At its Feb. 12 meeting, the USD 443 school board voted to join a program that should be a pipeline of quality student teachers to the district.

The board agreed to a partnership with Emporia State University that will bring ESU student teachers to the diverse district to complete their internship requirements.

Dr. Ramona Nance, executive director of human resources for Dodge City Schools, approached the board with a recommendation to approve the Professional Development Site program, in which which students with high-quality educational training will spend at least one semester fulfilling their internships in the district.

USD 443 will be the first district in southwest Kansas designated a Professional Development Site by the university.

As teacher shortages in Kansas persist, the hope is that after two semesters of student teaching in Dodge city those student teachers will decide to sign on with the district as full-time teachers following graduation.

"We think if they come here and spend a semester with us we've got an incentive for them to spend their first year teaching with us," Nance said. "They're going to love it and they're going to want to stay.”

Discussions for the PDS program with Dr. Matt Seimears of Emporia State started in early 2017. The university has student teachers in 17 Kansas school districts and 48 elementary school sites for the 2017-18 school year.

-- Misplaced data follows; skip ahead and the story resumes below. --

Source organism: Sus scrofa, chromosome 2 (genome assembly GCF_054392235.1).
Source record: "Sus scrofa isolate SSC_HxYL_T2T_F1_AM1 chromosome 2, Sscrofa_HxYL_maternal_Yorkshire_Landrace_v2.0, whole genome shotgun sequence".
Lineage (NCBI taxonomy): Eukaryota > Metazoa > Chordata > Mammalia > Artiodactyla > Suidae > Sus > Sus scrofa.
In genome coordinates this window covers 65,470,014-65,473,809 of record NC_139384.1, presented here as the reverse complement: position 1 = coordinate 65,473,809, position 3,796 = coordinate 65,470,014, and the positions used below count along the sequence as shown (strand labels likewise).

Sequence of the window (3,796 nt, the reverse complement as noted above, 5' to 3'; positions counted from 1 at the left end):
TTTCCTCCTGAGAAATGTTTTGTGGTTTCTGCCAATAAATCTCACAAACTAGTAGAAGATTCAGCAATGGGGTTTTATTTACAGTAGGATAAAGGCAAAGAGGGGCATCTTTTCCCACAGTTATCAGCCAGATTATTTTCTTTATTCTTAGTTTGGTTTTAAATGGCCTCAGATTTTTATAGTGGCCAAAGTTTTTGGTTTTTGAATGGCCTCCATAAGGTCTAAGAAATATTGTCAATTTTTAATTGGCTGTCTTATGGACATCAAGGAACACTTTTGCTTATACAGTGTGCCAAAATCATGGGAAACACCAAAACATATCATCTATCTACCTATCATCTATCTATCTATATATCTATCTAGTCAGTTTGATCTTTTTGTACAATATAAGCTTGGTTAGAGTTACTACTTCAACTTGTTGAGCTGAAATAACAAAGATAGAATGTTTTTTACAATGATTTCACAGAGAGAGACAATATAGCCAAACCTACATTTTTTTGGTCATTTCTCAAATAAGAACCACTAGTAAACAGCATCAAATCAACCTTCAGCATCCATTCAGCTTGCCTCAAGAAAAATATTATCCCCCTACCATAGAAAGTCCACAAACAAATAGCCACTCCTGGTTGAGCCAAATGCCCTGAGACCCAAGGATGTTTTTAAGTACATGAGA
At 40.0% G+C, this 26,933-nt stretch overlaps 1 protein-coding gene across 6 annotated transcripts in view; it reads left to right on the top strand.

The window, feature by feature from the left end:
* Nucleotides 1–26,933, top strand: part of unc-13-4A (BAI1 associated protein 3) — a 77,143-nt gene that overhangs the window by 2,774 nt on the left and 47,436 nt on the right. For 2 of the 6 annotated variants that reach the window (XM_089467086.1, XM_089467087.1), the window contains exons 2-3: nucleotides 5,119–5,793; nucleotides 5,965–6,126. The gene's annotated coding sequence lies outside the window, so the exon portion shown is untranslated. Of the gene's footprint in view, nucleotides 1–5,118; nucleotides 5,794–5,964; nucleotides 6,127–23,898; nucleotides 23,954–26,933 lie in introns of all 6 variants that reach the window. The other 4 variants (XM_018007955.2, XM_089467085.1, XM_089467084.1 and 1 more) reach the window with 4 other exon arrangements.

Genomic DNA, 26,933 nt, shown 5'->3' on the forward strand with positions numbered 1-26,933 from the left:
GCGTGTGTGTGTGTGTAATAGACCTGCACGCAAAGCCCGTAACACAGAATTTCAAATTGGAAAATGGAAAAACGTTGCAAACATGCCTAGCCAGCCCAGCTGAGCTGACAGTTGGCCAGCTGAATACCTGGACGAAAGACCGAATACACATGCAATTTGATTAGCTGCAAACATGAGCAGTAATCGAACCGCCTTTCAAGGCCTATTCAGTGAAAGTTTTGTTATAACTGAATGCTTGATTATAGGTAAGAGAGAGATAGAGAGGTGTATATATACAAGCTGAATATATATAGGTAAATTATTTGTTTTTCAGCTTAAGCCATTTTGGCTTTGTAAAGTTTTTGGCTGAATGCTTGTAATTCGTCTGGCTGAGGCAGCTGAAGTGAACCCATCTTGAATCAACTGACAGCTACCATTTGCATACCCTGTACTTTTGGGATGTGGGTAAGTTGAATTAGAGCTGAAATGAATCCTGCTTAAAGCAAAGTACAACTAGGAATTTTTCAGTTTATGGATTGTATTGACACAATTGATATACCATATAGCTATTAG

Nance said that along with other administration staff, she discussed several opportunities between the two institutions.

"This is the first step," Nance said, "It's creating a pathway for their student teachers to the Dodge City Public Schools."

The district's teacher recruitment and retention committee put together its plan a little over a year ago. Part of that plan was to get more student teachers. Getting them from a highly regarded teaching program is a great opportunity for the district.

"Emporia State has such a fine reputation for producing teachers and has not typically placed student teachers in the southwest corner of the state," Nance said. "This is a very positive move for our district. I'm very excited about the opportunity to partner with them."

Aside from the additional help, having interns in the classroom also provides USD 443 teachers the opportunity to mentor and further develop and consider their own teaching practices.

Concerning the vacancy on the board, the administration received five applications from the community to fill its open seat, according to Bill Hammond, director of business and operations for the district.

Original plans called for the board to interview candidates during its next lunch-hour meeting Feb. 26.

Hammond suggested that due to the expected length of the next board meeting, the board may want to interview candidates at a later date or perhaps pare down the number of interviews.

"My personal feeling is that if we have five we should interview all five rather than narrow it down,” board president Lisa Killion said. “In the desire to be transparent I think we should do that in the regular noon board meeting.”

Killion said the transparency should extend to the the candidates questioning as well.